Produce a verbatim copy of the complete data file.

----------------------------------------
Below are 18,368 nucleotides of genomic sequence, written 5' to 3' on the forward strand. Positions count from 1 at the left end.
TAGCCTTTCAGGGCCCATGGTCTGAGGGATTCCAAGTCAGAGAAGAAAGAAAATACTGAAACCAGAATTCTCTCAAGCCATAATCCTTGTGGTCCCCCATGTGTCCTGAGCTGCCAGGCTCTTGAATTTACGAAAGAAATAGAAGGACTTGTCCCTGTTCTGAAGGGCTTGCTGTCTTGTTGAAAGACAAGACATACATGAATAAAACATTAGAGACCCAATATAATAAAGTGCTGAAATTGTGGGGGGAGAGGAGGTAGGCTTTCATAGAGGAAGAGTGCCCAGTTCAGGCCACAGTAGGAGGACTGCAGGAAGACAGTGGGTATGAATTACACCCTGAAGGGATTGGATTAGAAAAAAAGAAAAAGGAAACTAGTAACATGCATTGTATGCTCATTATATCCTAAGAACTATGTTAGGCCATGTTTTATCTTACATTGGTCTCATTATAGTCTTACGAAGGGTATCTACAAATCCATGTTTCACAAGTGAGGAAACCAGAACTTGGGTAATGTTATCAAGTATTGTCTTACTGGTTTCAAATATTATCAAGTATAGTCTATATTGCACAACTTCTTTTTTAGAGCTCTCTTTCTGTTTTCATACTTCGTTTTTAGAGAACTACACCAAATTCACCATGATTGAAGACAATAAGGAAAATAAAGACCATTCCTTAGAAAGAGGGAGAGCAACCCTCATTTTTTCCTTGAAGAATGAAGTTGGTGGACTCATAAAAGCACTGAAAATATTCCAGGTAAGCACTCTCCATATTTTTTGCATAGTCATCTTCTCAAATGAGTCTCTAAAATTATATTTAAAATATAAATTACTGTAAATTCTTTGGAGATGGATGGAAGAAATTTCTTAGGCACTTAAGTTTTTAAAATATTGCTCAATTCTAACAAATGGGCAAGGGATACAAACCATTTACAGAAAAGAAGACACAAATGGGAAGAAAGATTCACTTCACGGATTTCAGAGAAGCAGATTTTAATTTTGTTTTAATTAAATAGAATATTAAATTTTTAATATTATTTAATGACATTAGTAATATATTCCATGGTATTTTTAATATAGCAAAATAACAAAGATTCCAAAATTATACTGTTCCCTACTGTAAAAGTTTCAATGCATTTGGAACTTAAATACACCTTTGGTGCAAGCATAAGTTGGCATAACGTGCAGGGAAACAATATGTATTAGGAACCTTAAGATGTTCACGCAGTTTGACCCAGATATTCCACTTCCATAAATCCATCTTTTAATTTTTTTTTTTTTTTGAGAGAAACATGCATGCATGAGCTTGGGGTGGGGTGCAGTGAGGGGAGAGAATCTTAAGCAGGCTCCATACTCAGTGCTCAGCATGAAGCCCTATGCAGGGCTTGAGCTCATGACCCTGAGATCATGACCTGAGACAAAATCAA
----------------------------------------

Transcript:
Below are 18,368 nucleotides of genomic sequence, written 5' to 3' on the forward strand. Positions count from 1 at the left end.
TAGCCTTTCAGGGCCCATGGTCTGAGGGATTCCAAGTCAGAGAAGAAAGAAAATACTGAAACCAGAATTCTCTCAAGCCATAATCCTTGTGGTCCCCCATGTGTCCTGAGCTGCCAGGCTCTTGAATTTACGAAAGAAATAGAAGGACTTGTCCCTGTTCTGAAGGGCTTGCTGTCTTGTTGAAAGACAAGACATACATGAATAAAACATTAGAGACCCAATATAATAAAGTGCTGAAATTGTGGGGGGAGAGGAGGTAGGCTTTCATAGAGGAAGAGTGCCCAGTTCAGGCCACAGTAGGAGGACTGCAGGAAGACAGTGGGTATGAATTACACCCTGAAGGGATTGGATTAGAAAAAAAGAAAAAGGAAACTAGTAACATGCATTGTATGCTCATTATATCCTAAGAACTATGTTAGGCCATGTTTTATCTTACATTGGTCTCATTATAGTCTTACGAAGGGTATCTACAAATCCATGTTTCACAAGTGAGGAAACCAGAACTTGGGTAATGTTATCAAGTATTGTCTTACTGGTTTCAAATATTATCAAGTATAGTCTATATTGCACAACTTCTTTTTTAGAGCTCTCTTTCTGTTTTCATACTTCGTTTTTAGAGAACTACACCAAATTCACCATGATTGAAGACAATAAGGAAAATAAAGACCATTCCTTAGAAAGAGGGAGAGCAACCCTCATTTTTTCCTTGAAGAATGAAGTTGGTGGACTCATAAAAGCACTGAAAATATTCCAGGTAAGCACTCTCCATATTTTTTGCATAGTCATCTTCTCAAATGAGTCTCTAAAATTATATTTAAAATATAAATTACTGTAAATTCTTTGGAGATGGATGGAAGAAATTTCTTAGGCACTTAAGTTTTTAAAATATTGCTCAATTCTAACAAATGGGCAAGGGATACAAACCATTTACAGAAAAGAAGACACAAATGGGAAGAAAGATTCACTTCACGGATTTCAGAGAAGCAGATTTTAATTTTGTTTTAATTAAATAGAATATTAAATTTTTAATATTATTTAATGACATTAGTAATATATTCCATGGTATTTTTAATATAGCAAAATAACAAAGATTCCAAAATTATACTGTTCCCTACTGTAAAAGTTTCAATGCATTTGGAACTTAAATACACCTTTGGTGCAAGCATAAGTTGGCATAACGTGCAGGGAAACAATATGTATTAGGAACCTTAAGATGTTCACGCAGTTTGACCCAGATATTCCACTTCCATAAATCCATCTTTTAATTTTTTTTTTTTTTTGAGAGAAACATGCATGCATGAGCTTGGGGTGGGGTGCAGTGAGGGGAGAGAATCTTAAGCAGGCTCCATACTCAGTGCTCAGCATGAAGCCCTATGCAGGGCTTGAGCTCATGACCCTGAGATCATGACCTGAGACAAAATCAA